The first interview this expat attended in full-Japanese included some kind of standardised questionnaire that we were told was de rigeur in Japan. When presented with it in all its kanji bells and whistles, the supervisor/invigilator must have seen the collective cold sweat that broke across all of us who were in attendance, as he did his best to assure us that it wasn’t that important and that there would be a few questions that we couldn’t read/understand. He should have corrected the latter statement. There were a few questions we could understand. The rest would have to be guess work.
The actual interview bit now appears as a sweaty blur. It’s probably no surprise that at this formative stage of being a ‘fluent’ Japanese speaker, priority No.1 in a job interview was making sure that I could actually answer the questions from a technical standpoint, i.e string together comprehensible sentences. Any idea of selling oneself beyond that simply didn’t exist. The one thing I do remember clearly was at the end when the person in charge asked me something along the lines of, “Do you have any final words?”, (they never ask this back home, but apparently it’s a fairly common in Japan). Having exhausted my repertoire of committed-to-memory phrases all I could manage was a broken, “No, that’s all I have to say.”, or something along those lines. To be fair, it raised a warm smile from one of the interviewers who could clearly see that I was a spent force.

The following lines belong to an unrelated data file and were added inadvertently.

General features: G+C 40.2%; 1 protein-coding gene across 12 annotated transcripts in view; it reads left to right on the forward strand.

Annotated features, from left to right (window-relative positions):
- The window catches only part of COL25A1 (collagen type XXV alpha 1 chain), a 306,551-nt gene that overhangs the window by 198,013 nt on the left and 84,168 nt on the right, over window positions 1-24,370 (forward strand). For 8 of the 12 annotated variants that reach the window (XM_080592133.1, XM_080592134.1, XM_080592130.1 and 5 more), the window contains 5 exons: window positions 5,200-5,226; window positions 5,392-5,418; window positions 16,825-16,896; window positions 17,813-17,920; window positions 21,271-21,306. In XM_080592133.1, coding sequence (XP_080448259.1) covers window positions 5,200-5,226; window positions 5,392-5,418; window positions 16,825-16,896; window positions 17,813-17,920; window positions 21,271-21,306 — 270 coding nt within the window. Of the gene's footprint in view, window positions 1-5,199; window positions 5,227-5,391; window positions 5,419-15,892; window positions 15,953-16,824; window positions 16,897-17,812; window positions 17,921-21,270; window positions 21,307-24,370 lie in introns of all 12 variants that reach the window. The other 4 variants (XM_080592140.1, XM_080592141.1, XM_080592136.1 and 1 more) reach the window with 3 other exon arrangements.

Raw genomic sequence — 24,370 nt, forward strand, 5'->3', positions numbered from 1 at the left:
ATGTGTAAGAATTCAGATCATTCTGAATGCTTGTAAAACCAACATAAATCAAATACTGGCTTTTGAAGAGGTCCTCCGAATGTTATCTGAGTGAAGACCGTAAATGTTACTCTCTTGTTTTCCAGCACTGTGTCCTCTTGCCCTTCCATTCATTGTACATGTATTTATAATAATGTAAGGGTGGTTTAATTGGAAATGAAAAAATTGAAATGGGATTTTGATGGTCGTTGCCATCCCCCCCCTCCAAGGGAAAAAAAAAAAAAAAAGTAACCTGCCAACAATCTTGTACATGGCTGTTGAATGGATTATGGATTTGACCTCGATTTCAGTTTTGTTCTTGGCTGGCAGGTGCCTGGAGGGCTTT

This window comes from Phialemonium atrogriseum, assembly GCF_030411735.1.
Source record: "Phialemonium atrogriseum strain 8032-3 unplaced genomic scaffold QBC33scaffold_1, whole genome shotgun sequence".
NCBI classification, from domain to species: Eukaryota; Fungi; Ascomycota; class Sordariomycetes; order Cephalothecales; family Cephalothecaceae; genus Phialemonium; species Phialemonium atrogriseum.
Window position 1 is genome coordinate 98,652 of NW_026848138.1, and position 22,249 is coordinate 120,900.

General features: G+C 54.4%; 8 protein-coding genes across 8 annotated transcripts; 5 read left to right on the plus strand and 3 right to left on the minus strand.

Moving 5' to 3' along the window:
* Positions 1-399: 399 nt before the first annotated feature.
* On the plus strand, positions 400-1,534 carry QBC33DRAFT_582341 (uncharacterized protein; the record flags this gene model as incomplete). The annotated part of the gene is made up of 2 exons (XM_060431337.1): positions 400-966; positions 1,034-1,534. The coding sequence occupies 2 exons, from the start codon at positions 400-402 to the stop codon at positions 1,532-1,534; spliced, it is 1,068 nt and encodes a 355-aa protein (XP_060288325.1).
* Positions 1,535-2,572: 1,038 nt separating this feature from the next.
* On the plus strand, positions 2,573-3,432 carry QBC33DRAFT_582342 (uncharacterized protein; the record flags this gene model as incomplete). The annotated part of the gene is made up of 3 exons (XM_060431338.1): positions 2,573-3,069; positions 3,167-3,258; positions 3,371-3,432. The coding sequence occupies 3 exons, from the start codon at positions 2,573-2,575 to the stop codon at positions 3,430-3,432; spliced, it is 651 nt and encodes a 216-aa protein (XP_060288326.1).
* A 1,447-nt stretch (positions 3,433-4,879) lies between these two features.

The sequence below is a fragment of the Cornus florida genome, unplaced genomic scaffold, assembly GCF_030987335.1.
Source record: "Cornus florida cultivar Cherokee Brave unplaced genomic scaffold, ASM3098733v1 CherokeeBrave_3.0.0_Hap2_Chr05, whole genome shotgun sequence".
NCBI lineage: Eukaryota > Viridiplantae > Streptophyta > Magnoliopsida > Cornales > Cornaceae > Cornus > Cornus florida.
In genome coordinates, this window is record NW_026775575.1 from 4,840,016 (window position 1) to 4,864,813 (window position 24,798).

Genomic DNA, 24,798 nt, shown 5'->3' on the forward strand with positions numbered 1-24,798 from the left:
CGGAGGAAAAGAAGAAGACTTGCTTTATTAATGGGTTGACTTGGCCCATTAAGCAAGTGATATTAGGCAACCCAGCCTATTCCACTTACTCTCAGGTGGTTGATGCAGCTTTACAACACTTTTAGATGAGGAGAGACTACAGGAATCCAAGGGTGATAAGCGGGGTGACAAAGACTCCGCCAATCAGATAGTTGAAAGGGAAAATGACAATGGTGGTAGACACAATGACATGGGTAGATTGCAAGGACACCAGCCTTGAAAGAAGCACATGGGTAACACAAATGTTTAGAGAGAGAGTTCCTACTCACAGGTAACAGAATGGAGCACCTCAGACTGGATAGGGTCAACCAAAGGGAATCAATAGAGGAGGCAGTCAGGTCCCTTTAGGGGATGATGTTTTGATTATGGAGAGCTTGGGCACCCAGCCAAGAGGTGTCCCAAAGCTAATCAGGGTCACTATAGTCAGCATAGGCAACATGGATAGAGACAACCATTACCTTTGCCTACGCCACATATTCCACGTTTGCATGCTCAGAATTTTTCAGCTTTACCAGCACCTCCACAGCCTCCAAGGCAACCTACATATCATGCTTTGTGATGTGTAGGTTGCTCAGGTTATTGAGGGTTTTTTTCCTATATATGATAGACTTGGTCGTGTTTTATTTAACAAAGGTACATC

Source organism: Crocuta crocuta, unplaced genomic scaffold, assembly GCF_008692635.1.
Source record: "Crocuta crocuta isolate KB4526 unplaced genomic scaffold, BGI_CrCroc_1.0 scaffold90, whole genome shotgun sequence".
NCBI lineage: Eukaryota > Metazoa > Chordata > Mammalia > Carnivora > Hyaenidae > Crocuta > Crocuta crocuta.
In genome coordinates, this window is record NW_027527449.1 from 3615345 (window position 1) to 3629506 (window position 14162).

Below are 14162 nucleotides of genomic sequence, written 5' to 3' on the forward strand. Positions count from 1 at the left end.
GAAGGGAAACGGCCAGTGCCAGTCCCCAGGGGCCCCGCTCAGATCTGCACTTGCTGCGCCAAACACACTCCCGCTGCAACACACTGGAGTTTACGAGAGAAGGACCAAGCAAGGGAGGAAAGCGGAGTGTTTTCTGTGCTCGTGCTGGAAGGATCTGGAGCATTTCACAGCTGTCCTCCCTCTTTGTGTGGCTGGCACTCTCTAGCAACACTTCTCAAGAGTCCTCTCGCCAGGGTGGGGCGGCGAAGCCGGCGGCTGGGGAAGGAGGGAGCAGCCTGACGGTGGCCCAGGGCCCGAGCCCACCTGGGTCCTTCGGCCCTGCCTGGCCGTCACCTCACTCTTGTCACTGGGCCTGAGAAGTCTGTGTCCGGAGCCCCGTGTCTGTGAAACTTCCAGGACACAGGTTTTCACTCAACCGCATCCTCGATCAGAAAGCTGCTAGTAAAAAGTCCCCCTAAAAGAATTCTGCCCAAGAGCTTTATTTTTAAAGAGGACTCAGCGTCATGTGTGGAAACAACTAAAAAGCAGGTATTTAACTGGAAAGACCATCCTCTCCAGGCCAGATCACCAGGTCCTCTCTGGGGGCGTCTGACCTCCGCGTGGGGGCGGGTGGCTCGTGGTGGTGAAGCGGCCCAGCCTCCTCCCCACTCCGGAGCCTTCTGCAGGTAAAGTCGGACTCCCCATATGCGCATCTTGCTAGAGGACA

Stage three was me being shut in a room with some papers to translate, an electronic dictionary, a redundant dictionary in book form, and a pair of jittery hands.
I didn’t get the job.
During my days as an ALT there would be a period every year when soon-to-graduate students were taken through the paces of interviews for the next stage in their formal education. I’d see these students in various forms waiting to be called into the Principal’s office for their 15 minutes of role play. As soon as they were called the interview began. By this I mean they were taught a particular way to open the door, enter the room, and then close the door after them. There was a way to sit, a way to place the hands, to bow, to speak, to have the hair combed and pinned … an all powerful way, as there is in so many aspects of Japanese society.